Regulatory Issues Affecting Autonomous Mobile Robots

​Interview with Carole Franklin, Director of Standards Development, RIA at Association for Advancing Automation

Executive Summary

The world of Autonomous Mobile Robots (AMR) is evolving so quickly that new safety standards are required to ensure that manufacturers produce safe machines and that these machines can be safely deployed. There are a handful of current safety standards which collectively cover part of the concerns with modern AMRs, but a gap exists for some of the leading edge AMR applications. New standards are being developed with the goal of holistically covering current and future AMR applications. This article looks at the current state of safety standards and what’s coming soon.

​The Existing Safety Standards

There are a variety of vehicle types which operate within the warehouse and on the manufacturing floor. This includes the spectrum of manned vehicles such as fork trucks and other vehicles, along with unmanned vehicles. On the unmanned vehicle side, there are two distinct types of vehicle automation: (1) Automatic Guided Vehicles (AGV) and (2) Autonomous Mobile Robots (AMR). The key differentiation between an AGV and an AMR is that AGV’s do not leave their defined lanes during operation, while AMRs are free to navigate around obstacles which appear in their path. ​Let’s look at the current safety regulations for AGVs and AMRs and take a look at what is changing in the near future.There are two safety standards which currently cover the autonomous mobile robot space:

1. ANSI/RIA R15.06-2012 (ISO 10218-1:2011)

The first is ANSI/RIA R15.06-2012: American National Standard for Industrial Robots and Robot Systems- Safety Requirements (revision of ANSI/RIA R15.06-1999). R15.06 doesn’t mention AMRs, it only covers manipulators. A lot has happened since this standard was last revised in 2012.

2. ANSI/ITSDF B56.5-2012

The second standard is ANSI/ITSDF B56.5-2012: Safety Standard for Driverless, Automatic Guided Industrial Vehicles and Automated Functions of Manned Industrial Vehicles. This standard defines the safety requirements relating to the elements of design, operation, and maintenance of powered, not mechanically restrained, unmanned automatic guided industrial vehicles and the system of which the vehicles are a part. It also applies to vehicles originally designed to operate exclusively in a manned mode but which are subsequently modified to operate in an unmanned, automatic mode, or in a semiautomatic, manual, or maintenance mode. This standard only covers AGVs (not the specific use case of AMRs).There are also a handful of related safety regulations which include some language about mobile robots and/or AGVs. This list includes:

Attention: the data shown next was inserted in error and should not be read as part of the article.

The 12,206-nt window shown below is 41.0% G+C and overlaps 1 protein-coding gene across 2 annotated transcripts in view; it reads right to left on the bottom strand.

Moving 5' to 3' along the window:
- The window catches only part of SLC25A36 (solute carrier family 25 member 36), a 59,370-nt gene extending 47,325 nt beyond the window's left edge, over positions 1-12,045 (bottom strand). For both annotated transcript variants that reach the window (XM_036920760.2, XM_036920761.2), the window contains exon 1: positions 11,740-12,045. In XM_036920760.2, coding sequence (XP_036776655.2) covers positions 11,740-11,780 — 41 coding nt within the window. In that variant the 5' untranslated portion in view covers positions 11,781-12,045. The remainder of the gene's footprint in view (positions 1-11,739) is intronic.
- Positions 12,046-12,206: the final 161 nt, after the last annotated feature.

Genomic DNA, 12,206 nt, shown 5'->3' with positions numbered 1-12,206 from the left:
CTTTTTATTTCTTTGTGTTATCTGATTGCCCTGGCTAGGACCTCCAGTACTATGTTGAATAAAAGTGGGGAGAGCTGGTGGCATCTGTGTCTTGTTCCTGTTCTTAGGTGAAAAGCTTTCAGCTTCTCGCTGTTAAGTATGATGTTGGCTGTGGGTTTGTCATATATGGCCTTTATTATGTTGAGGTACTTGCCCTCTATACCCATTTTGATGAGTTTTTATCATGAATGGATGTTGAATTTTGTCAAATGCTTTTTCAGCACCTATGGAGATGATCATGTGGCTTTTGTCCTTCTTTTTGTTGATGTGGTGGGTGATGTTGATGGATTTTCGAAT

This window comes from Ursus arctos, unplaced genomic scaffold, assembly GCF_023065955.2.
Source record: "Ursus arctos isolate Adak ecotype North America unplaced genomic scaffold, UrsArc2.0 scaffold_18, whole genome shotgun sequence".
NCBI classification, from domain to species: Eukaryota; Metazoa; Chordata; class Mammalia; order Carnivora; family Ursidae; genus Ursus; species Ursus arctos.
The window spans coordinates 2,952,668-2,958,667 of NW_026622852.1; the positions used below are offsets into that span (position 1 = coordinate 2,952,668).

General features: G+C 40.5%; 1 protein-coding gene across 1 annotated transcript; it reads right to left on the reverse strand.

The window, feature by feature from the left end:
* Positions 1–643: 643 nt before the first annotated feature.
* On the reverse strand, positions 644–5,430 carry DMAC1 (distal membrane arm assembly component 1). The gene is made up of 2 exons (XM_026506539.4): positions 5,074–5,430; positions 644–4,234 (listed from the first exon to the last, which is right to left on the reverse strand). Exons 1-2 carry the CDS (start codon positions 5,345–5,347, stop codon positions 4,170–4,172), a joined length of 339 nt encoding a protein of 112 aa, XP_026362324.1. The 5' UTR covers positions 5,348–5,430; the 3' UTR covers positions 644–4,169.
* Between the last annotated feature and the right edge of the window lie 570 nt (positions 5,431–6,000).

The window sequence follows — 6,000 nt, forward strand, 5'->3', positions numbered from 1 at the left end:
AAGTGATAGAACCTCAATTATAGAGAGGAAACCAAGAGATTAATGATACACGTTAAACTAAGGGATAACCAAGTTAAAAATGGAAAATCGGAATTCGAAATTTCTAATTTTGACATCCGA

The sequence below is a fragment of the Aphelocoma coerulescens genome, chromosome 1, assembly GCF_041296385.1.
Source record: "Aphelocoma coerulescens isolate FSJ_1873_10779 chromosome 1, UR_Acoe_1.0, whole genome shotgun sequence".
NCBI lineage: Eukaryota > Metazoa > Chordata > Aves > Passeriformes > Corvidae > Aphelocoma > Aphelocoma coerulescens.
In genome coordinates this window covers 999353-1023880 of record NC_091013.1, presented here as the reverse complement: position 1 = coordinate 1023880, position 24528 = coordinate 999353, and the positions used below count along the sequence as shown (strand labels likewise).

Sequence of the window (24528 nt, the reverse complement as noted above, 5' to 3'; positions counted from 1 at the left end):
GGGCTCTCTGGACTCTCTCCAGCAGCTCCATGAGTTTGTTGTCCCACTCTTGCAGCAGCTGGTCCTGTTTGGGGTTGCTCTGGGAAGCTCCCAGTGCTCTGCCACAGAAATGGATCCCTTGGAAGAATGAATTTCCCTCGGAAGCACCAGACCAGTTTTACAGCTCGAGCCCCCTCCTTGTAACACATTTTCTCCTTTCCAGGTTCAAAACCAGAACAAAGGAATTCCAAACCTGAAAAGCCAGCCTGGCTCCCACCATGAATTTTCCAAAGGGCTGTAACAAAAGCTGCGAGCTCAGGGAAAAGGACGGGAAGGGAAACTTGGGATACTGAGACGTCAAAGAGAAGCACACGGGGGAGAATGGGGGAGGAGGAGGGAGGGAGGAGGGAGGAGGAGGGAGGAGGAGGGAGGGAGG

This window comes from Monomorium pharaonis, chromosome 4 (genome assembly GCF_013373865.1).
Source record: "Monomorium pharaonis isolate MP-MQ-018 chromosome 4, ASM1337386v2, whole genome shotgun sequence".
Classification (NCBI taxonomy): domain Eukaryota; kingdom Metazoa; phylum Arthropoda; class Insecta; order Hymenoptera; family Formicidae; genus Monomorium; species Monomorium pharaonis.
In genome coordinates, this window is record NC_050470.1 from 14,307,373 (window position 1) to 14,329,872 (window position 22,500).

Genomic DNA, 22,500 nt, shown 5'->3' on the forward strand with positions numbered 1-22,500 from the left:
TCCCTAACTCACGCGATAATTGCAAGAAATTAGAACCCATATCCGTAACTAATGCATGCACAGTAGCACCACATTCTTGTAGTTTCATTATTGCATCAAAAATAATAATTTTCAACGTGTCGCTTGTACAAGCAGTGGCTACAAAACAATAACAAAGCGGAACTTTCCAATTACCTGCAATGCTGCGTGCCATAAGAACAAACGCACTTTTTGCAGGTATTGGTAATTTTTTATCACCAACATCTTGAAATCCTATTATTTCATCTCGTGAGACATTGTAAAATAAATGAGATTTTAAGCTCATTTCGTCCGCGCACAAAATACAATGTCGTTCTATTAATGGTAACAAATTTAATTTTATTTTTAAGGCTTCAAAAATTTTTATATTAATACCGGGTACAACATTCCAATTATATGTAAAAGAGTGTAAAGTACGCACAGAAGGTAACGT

• DIN EN 1525 Safety of industrial trucks – Driverless trucks and their systems
  • DIN ISO 3691-4 Driverless industrial trucks and their systems
  • ISO 13482:2014 Safety requirements for personal care robots
  • ISO TS 15066:2016 Robots and Robotic Devices – Collaborative Robots
  • 2006/42/CE Directive on Machinery and Amending


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What’s Missing with these Safety Standards?

​First of all, the evolution of AMRs over the last 15 years has created a broad range of machines and markets. Everything from AMRs in the warehouse to the home. One of the key chasms in the world of AMRs is the safety requirement differences between “service” AMRs and “industrial” AMRs. While the intent is that no AMR harm a human, service robots operate in the realm of the “public”. The “public” is defined as untrained individuals who interact with the robot, without any prior experience or knowledge of its operation. Working environments for service robots might include operation in a grocery store, a retail store, a mall, a hospital, on the sidewalk or in the home.On the other hand, industrial AMR applications operate within (or on) the facility of a business in which the robot interactions are with corporate employees or trained individuals. The key difference here is that the humans surrounding the AMR understand that it is automated, and have some overview of its operating procedures. In these use cases, the robot may be moving large, heavy or dangerous payloads. As a result, the safety performance and fault tolerances for industrial AMRs are different than for a service AMR.